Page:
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Battling with Employment Tribunals

In the course of our wanderings through the Looking Glass world of HR we meet some brilliant people who a) make sense of it; b) give good advice and c) have a sense of humour and thus keep us sane. My favourite employment solicitor and blog guest Hywel Griffiths reports from the front line.

Greetings from the Employment Tribunal front line! These are just a few words from one who spends far too much time there which I hope will help you avoid the worst if you ever have the misfortune to find yourself there.

Funny chaps employment judges. They see themselves as the guardians of good employment practice. No matter how good a reason you have for giving a ne’er-do-well employee the heave-ho, if you haven’t made a nod in the direction of following a fair process, expect to get caned.

This came home to me the other day when one of my clients (who had contacted me when a claim form landed on his mat) sat in the hot seat at the East London ET. Notwithstanding the fact that the employee had subjected my poor client to a volley of abuse and foul language, the Employment Judge took a dim view of the fact that he’d sacked her on the spot. He subjected an already stiff award to a 25% uplift. Ouch!

The other moral I have picked up from this month’s proceedings is – Keep it simple, stupid. This followed a further case, this time at Reading, where I represented the claimant. The employer called pretty much every senior manager he could find, quite unnecessarily, forgetting that the purpose of witnesses is to be duffed up, intimidated and befuddled by wicked advocates. When you call two witnesses when one would have done, you add the risk that one will contradict the other.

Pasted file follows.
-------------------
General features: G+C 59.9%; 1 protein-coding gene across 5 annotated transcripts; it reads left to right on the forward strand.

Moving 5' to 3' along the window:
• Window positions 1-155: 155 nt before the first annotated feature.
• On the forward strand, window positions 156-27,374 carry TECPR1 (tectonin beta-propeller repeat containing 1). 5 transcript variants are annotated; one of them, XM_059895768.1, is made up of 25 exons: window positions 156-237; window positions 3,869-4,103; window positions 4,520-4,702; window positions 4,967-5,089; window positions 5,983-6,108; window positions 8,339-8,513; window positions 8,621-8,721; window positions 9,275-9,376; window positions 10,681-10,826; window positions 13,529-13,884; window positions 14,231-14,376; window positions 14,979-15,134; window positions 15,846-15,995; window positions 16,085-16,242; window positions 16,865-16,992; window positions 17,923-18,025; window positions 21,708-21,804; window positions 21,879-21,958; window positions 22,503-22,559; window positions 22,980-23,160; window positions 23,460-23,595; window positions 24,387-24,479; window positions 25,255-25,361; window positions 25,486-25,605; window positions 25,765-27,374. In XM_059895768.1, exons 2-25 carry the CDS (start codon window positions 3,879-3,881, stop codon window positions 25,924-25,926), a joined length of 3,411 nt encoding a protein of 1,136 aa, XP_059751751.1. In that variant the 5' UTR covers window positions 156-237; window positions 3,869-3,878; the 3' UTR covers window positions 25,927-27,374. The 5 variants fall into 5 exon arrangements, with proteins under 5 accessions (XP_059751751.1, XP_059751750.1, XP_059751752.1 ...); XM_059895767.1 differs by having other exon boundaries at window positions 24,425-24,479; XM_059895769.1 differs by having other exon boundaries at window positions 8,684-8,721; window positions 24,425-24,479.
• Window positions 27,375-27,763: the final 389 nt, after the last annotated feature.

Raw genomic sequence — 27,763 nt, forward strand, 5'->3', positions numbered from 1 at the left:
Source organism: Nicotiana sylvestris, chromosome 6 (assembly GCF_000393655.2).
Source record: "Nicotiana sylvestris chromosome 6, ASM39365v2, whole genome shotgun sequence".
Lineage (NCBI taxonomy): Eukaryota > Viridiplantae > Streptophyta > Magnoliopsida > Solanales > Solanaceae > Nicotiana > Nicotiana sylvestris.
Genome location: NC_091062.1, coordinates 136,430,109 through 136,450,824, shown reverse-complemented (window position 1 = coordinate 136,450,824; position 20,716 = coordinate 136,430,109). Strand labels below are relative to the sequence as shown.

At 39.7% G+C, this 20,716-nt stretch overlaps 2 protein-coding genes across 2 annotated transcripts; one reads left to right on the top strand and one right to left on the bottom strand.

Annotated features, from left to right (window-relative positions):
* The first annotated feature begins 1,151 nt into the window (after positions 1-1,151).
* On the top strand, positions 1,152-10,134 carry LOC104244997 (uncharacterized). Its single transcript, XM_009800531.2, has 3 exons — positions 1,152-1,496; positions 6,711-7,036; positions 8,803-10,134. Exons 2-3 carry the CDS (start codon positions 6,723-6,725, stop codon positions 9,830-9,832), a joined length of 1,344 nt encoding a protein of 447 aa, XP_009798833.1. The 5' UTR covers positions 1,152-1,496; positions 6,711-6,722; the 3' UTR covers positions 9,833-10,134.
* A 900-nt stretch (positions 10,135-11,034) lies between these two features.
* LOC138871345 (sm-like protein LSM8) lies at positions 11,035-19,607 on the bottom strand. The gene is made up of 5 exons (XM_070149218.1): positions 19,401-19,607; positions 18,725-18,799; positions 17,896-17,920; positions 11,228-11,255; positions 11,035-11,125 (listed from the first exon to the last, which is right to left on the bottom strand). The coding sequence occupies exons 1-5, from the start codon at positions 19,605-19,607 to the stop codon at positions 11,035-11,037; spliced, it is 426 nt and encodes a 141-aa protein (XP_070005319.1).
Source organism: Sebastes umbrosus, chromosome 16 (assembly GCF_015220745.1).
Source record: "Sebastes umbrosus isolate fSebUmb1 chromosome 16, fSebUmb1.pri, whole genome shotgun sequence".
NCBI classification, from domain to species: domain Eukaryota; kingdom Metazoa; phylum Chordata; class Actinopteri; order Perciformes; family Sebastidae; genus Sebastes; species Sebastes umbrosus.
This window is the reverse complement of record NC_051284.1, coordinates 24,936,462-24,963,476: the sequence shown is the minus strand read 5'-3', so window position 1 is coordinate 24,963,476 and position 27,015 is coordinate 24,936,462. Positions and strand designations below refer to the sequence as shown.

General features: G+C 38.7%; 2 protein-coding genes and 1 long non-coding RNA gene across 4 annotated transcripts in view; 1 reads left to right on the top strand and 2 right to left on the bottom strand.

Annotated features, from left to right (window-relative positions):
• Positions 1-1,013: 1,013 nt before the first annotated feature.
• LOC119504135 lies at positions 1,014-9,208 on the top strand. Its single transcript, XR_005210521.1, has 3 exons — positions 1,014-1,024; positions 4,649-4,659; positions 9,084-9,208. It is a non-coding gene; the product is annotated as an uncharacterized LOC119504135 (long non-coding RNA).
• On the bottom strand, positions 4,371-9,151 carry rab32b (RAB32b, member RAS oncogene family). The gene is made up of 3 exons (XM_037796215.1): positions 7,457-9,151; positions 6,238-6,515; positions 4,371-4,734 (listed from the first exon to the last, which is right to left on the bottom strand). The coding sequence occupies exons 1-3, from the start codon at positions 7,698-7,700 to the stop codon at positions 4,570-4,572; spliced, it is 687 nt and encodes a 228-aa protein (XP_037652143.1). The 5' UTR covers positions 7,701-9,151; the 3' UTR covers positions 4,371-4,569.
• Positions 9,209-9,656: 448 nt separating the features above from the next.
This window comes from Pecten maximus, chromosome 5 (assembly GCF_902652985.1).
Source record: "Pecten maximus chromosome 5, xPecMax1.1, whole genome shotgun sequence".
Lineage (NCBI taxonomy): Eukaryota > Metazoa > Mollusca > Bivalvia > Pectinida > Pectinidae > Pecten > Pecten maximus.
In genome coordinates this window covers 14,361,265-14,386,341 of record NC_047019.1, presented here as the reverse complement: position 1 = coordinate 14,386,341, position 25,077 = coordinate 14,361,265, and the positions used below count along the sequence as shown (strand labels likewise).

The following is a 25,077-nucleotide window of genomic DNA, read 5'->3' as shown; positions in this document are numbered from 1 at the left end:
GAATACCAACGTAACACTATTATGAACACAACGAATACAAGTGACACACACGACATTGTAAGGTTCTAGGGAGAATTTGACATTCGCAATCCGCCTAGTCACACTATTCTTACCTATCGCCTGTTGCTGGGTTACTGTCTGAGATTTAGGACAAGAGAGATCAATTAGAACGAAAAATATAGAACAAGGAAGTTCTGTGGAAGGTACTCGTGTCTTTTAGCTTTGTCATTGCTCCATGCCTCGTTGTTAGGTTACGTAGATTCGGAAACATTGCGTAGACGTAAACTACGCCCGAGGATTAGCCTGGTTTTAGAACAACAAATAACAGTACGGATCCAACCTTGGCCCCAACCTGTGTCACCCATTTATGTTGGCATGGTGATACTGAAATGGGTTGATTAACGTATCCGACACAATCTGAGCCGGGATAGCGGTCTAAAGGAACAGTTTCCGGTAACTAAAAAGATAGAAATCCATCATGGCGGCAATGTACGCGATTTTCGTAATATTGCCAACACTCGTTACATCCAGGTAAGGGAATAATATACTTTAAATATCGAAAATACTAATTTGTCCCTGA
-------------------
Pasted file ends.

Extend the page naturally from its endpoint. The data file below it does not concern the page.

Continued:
If you’re ever faced with the prospect of a day at the Employment Tribunal, try to put yourself in the Employment Judge’s shoes:

  • You might be convinced that no-one in their right mind will be taken in by your opponent’s lies, but spend some time doing your preparation so that the message gets across. Tell your tale clearly in a witness statement.
  • Where you have documents which support your case, disclose them and refer to them in your witness statement. Bear in mind that you are supposed to put your cards on the table: if you keep crucial documents up your sleeve until the last minute, don’t be surprised if the Employment Judge prevents you from referring to them.
  • Put any relevant documents you have in a bundle for the Tribunal, but don’t clog up the bundle with a load of old nonsense which adds nothing.

Spend some time thinking about what you would find persuasive if the boot was on the other foot and you were the chap who had to decide the case. How can you get him on your side by convincing him that you are a model of courtesy, objectivity and good judgement – even if you lapse from perfection occasionally - and not the monster your opponent would have him believe you are.

I have only one more day in tribunal before I take a break from litigating for Christmas.

Compliments of the season.

Hywel Griffiths is an employment consultant with Ashton KCJ Solicitors

Ashton KCJ was established following the merger of Ashton Graham and Kester Cunningham John on 1st October 2011. The firm employs 300 people in East Anglia and as such is one of the region’s largest and most prominent law firms. It has extensive geographic coverage, with offices in the main commercial centres along the A14 and A11 corridors – Cambridge, Norwich, Ipswich, Bury St Edmunds, Felixstowe and Thetford.

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